Nova Scotia

Shipbuilding loan waived if Irving creates 4,000 jobs

The price of the province's $260-million loan to Irving Shipbuilding will be forgivable if the shipyard and its direct sub-contractors, including Lockheed Martin, create 4,000 jobs in Nova Scotia, CBC News has learned.

Irving got $304M in total from NDP government

The Irving-owned Halifax Shipyard won the bulk of the federal shipbuilding contract in 2011. (CBC)

The province's $260-million loan to Irving Shipbuilding will be forgivable if the shipyard and its direct sub-contractors create 4,000 jobs in Nova Scotia, CBC News has learned.

Irving will repay the loan at a commercial rate of interest if it doesn't meet those job targets.

The Department of Economic Development said the 4,000 jobs will be created over the 29-year life of the agreement.

The NDP government defends the arrangement on the basis the shipbuilding work will generate $2.8 billion in tax revenue for the province.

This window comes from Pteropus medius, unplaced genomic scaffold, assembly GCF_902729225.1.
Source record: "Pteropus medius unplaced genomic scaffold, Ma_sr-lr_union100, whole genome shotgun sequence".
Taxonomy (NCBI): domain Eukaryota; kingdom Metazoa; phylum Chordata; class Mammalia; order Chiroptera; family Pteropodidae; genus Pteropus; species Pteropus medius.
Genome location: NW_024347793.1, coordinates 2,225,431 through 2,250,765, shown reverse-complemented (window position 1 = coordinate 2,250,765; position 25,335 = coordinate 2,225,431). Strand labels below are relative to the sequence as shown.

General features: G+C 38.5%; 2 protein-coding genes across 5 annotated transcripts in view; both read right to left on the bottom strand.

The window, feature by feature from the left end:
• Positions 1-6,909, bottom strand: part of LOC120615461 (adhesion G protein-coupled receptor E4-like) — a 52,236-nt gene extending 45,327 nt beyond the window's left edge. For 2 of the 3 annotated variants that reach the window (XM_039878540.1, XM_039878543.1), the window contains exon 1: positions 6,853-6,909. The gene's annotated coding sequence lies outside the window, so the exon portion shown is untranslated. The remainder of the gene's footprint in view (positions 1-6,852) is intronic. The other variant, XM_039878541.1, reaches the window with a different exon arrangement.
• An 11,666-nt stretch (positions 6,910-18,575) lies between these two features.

The government's assistance package, revealed in March 2012, includes the forgivable loan worth up to $260 million and a repayable loan of $44 million for human resources, technological, and industrial development.

Irving said the company needed provincial support to be the winning bidder for the federal $25-billion shipbuilding contract to build 21 combat vessels.

The contract is expected to maintain a steady flow of work at the Halifax Shipyard over the next 20 to 30 years.

Opposition politicians have criticized the government loan for being too generous and for not releasing its terms and conditions.

At the time the Canadian Taxpayers Federation questioned the government's decision to give more public funding to a company that has landed the lion's share of the largest military procurement in Canada's history.

CBC News has filed a freedom-of-information request for the terms and conditions of the loan to Irving Shipbuilding.

In 2012, a Conference Board of Canada study said Nova Scotia could benefit from an average of 8,400 indirect jobs between 2012 and 2030, peaking at 11,500 jobs during the program’s busiest years.

It forecast the workforce at the Irving-owned Halifax Shipyard would more than double to 2,500 people during peak.